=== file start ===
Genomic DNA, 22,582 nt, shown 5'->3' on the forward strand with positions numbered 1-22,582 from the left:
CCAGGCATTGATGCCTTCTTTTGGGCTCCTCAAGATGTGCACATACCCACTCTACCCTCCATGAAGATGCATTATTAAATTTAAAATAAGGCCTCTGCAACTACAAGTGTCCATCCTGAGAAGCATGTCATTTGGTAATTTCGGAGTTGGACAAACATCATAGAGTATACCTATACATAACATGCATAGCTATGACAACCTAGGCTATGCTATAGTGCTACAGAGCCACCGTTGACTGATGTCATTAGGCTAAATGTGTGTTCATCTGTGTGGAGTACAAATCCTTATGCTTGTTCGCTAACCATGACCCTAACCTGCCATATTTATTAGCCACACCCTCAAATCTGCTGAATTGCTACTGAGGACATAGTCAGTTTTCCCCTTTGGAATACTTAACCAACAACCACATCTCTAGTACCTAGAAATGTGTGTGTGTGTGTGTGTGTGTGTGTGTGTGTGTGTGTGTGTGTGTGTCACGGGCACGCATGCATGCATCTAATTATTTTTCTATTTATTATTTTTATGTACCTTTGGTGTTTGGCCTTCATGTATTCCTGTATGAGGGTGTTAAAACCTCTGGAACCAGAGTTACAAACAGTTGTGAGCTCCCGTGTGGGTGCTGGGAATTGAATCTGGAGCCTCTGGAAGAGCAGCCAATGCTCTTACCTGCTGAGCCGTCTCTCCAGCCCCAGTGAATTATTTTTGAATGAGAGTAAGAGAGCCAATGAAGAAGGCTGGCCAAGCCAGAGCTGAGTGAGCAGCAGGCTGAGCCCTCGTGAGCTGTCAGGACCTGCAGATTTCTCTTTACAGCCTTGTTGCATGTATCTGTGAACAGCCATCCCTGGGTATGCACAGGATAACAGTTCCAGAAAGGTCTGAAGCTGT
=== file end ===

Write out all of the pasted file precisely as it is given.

Genomic DNA, 22,582 nt, shown 5'->3' on the forward strand with positions numbered 1-22,582 from the left:
CCAGGCATTGATGCCTTCTTTTGGGCTCCTCAAGATGTGCACATACCCACTCTACCCTCCATGAAGATGCATTATTAAATTTAAAATAAGGCCTCTGCAACTACAAGTGTCCATCCTGAGAAGCATGTCATTTGGTAATTTCGGAGTTGGACAAACATCATAGAGTATACCTATACATAACATGCATAGCTATGACAACCTAGGCTATGCTATAGTGCTACAGAGCCACCGTTGACTGATGTCATTAGGCTAAATGTGTGTTCATCTGTGTGGAGTACAAATCCTTATGCTTGTTCGCTAACCATGACCCTAACCTGCCATATTTATTAGCCACACCCTCAAATCTGCTGAATTGCTACTGAGGACATAGTCAGTTTTCCCCTTTGGAATACTTAACCAACAACCACATCTCTAGTACCTAGAAATGTGTGTGTGTGTGTGTGTGTGTGTGTGTGTGTGTGTGTGTGTGTGTGTCACGGGCACGCATGCATGCATCTAATTATTTTTCTATTTATTATTTTTATGTACCTTTGGTGTTTGGCCTTCATGTATTCCTGTATGAGGGTGTTAAAACCTCTGGAACCAGAGTTACAAACAGTTGTGAGCTCCCGTGTGGGTGCTGGGAATTGAATCTGGAGCCTCTGGAAGAGCAGCCAATGCTCTTACCTGCTGAGCCGTCTCTCCAGCCCCAGTGAATTATTTTTGAATGAGAGTAAGAGAGCCAATGAAGAAGGCTGGCCAAGCCAGAGCTGAGTGAGCAGCAGGCTGAGCCCTCGTGAGCTGTCAGGACCTGCAGATTTCTCTTTACAGCCTTGTTGCATGTATCTGTGAACAGCCATCCCTGGGTATGCACAGGATAACAGTTCCAGAAAGGTCTGAAGCTGT